House DFLers are crafting a bill to expand background checks to private sales that occur at gun shows, after a key lawmaker on Tuesday abandoned his push for universal background checks for gun buyers.
Lawmakers say the revamped bill will also include provisions that are popular with Republicans and more conservative Democrats. The bill is scheduled for a hearing Thursday night.
House DFLer Michael Paymar on Tuesday failed to muster the votes in the committee he chairs to pass a measure that would have required universal background checks for gun buyers. He abandoned the effort, but not his support for expanded background checks in gun sales.
House Democrats said the latest version of the legislation will be shaped by adding a background check requirement for gun show sales and other new language to a bill proposed earlier this session by DFL Rep. John Lesch of St. Paul.
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The Lesch bill expands the list of offenses that will make a person ineligible to possess a firearm. The bill forbids people ineligible to carry firearms from also possessing ammunition. The bill also includes tougher penalties for people who provide guns to people who are legally prohibited from having them.
Lesch says his bill includes recommendations from county prosecutors, and has broad support.
"It's my prosecutor's bill -- I can't remember the bill number -- from earlier in the session that was roundly lauded in committee by Rep. (Tony) Cornish and all the members," Lesch said, referring to Republican Tony Cornish, R-Good Thunder. "The only addition would be the closure of the 'gun show loophole.'"
Cornish said supports tougher penalties for gun offenders, but opposes requiring background checks for private sales at gun shows. Cornish told MPR News that requiring background checks at gun shows will only inconvenience law-abiding gun owners, and will not keep criminals from obtaining guns.
"What are they really stopping? All of the shootings that we've seen lately are people that have had legal firearms or have stolen or borrowed from their mom and dad," Cornish said.
He and other opponents of universal background checks say the state's background check system has too many gaps. They say it makes no sense to increase requests for background checks on a strained system that already does not catch all those people who should not be able to buy firearms.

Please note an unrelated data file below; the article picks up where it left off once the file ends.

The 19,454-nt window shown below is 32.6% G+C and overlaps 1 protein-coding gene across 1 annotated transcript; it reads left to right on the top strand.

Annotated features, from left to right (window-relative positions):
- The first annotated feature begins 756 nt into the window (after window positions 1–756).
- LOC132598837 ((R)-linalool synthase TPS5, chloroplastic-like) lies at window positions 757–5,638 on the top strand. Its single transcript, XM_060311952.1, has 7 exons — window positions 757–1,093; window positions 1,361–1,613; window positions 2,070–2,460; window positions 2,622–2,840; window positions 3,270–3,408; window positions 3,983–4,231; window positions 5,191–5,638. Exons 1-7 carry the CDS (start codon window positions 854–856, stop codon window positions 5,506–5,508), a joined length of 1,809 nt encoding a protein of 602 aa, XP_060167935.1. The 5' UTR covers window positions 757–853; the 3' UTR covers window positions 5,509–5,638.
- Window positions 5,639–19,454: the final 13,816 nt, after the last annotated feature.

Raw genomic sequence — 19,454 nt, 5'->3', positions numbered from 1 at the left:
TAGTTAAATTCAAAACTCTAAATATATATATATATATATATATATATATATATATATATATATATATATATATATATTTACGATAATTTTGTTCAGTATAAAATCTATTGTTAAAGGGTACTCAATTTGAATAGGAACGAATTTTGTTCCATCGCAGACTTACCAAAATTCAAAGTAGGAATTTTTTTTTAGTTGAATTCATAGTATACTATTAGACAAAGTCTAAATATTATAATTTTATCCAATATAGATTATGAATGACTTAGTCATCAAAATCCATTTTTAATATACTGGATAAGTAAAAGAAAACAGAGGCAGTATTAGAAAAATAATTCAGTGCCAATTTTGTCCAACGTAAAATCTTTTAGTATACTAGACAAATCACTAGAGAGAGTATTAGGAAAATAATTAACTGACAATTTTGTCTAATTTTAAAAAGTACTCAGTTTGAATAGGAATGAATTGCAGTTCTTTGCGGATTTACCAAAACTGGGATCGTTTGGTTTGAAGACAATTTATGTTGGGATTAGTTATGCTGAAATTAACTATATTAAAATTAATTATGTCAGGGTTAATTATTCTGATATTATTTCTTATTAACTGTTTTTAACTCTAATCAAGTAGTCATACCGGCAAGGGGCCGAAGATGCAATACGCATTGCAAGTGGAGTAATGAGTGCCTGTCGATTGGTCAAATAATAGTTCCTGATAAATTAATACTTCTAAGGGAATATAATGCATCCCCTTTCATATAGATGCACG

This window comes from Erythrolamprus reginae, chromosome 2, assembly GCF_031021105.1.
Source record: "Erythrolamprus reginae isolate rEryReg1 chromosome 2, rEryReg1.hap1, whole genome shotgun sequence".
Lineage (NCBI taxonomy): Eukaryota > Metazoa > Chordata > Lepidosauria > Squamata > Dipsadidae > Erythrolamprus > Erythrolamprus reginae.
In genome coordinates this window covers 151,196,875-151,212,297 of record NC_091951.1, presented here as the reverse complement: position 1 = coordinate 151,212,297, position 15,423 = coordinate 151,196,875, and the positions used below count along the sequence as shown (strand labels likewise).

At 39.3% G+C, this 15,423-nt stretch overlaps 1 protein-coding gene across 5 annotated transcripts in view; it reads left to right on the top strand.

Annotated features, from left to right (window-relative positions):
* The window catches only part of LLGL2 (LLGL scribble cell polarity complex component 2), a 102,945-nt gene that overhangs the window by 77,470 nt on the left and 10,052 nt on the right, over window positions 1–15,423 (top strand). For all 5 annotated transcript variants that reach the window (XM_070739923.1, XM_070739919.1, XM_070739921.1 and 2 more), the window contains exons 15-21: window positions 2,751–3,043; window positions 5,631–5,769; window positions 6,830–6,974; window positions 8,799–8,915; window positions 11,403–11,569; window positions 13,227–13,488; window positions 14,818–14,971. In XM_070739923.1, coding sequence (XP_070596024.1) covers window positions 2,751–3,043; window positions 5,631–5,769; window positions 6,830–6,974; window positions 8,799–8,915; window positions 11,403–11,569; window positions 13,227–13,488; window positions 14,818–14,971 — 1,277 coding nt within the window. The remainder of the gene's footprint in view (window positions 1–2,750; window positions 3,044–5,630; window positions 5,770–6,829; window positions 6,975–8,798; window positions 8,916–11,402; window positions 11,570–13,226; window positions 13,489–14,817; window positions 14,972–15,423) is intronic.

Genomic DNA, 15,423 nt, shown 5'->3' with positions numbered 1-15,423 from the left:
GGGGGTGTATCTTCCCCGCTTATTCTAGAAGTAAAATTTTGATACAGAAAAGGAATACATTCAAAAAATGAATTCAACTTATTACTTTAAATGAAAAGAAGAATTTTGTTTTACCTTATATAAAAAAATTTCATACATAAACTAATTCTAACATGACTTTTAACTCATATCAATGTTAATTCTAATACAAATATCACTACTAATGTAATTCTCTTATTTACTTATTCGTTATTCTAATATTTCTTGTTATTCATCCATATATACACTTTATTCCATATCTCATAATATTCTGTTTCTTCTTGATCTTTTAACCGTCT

A bill proposed by DFL Rep. Debra Hilstrom of Brooklyn Center to help repair gaps in the state system gained the support of Cornish and other Republicans. Hilstrom said parts of her bill will likely be included in the latest House gun bill.
"I anticipate pieces of my bill will be offered as an amendment. Pieces to put things in or take things out will be offered by someone," Hilstrom said.
After the House bill is crafted, there is still the matter of what happens in the Senate. DFL Sen. Ron Latz of St. Louis Park who supports universal background checks is the main sponsor of the companion to Lesch's House bill. Latz said he does not want to talk about possible changes to his bill until he sees the House version. Latz also would not say if he would accept the House bill's more narrow background check provision in order to get a law passed. He said background checks are a vital piece of any gun-related legislation.
"All of those other provisions, helpful as they may be, will have a tiny impact on reducing gun violence in comparison to the extension of background checks to all private sales," Latz said.
He notes that local and national polls show widespread public support for universal background checks. Among the supporters is DFL Gov. Mark Dayton. While Dayton will not get to sign a bill this session containing universal background checks, he said requiring background checks for private sales at gun shows is "better than nothing."
MPR News reporter Tom Scheck contributed to the reporting of this story.